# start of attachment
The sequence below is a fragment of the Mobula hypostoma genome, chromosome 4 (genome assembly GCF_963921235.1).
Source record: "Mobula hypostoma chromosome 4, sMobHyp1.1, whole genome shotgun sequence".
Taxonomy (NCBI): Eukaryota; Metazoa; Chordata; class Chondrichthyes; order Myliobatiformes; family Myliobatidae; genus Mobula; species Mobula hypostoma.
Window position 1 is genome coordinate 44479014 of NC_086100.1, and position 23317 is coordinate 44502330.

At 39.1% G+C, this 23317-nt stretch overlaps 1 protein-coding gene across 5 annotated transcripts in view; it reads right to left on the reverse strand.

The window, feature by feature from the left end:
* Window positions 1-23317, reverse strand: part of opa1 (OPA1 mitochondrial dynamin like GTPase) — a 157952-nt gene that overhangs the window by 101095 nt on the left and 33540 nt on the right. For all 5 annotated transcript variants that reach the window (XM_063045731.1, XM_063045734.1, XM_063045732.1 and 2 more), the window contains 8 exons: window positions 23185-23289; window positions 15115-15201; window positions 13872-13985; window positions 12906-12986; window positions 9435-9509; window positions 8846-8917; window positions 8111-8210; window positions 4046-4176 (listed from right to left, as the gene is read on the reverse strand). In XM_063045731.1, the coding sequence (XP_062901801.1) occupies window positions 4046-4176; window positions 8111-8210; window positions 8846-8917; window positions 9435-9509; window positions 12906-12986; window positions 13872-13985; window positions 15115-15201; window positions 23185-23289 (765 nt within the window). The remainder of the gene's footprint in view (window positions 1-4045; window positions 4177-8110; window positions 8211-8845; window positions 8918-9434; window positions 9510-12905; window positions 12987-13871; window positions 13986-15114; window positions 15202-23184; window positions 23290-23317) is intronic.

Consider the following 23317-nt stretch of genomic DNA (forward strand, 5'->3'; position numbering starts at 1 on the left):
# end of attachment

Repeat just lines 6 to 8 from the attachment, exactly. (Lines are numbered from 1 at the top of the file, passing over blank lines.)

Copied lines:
The window, feature by feature from the left end:
* Window positions 1-23317, reverse strand: part of opa1 (OPA1 mitochondrial dynamin like GTPase) — a 157952-nt gene that overhangs the window by 101095 nt on the left and 33540 nt on the right. For all 5 annotated transcript variants that reach the window (XM_063045731.1, XM_063045734.1, XM_063045732.1 and 2 more), the window contains 8 exons: window positions 23185-23289; window positions 15115-15201; window positions 13872-13985; window positions 12906-12986; window positions 9435-9509; window positions 8846-8917; window positions 8111-8210; window positions 4046-4176 (listed from right to left, as the gene is read on the reverse strand). In XM_063045731.1, the coding sequence (XP_062901801.1) occupies window positions 4046-4176; window positions 8111-8210; window positions 8846-8917; window positions 9435-9509; window positions 12906-12986; window positions 13872-13985; window positions 15115-15201; window positions 23185-23289 (765 nt within the window). The remainder of the gene's footprint in view (window positions 1-4045; window positions 4177-8110; window positions 8211-8845; window positions 8918-9434; window positions 9510-12905; window positions 12987-13871; window positions 13986-15114; window positions 15202-23184; window positions 23290-23317) is intronic.

Consider the following 23317-nt stretch of genomic DNA (forward strand, 5'->3'; position numbering starts at 1 on the left):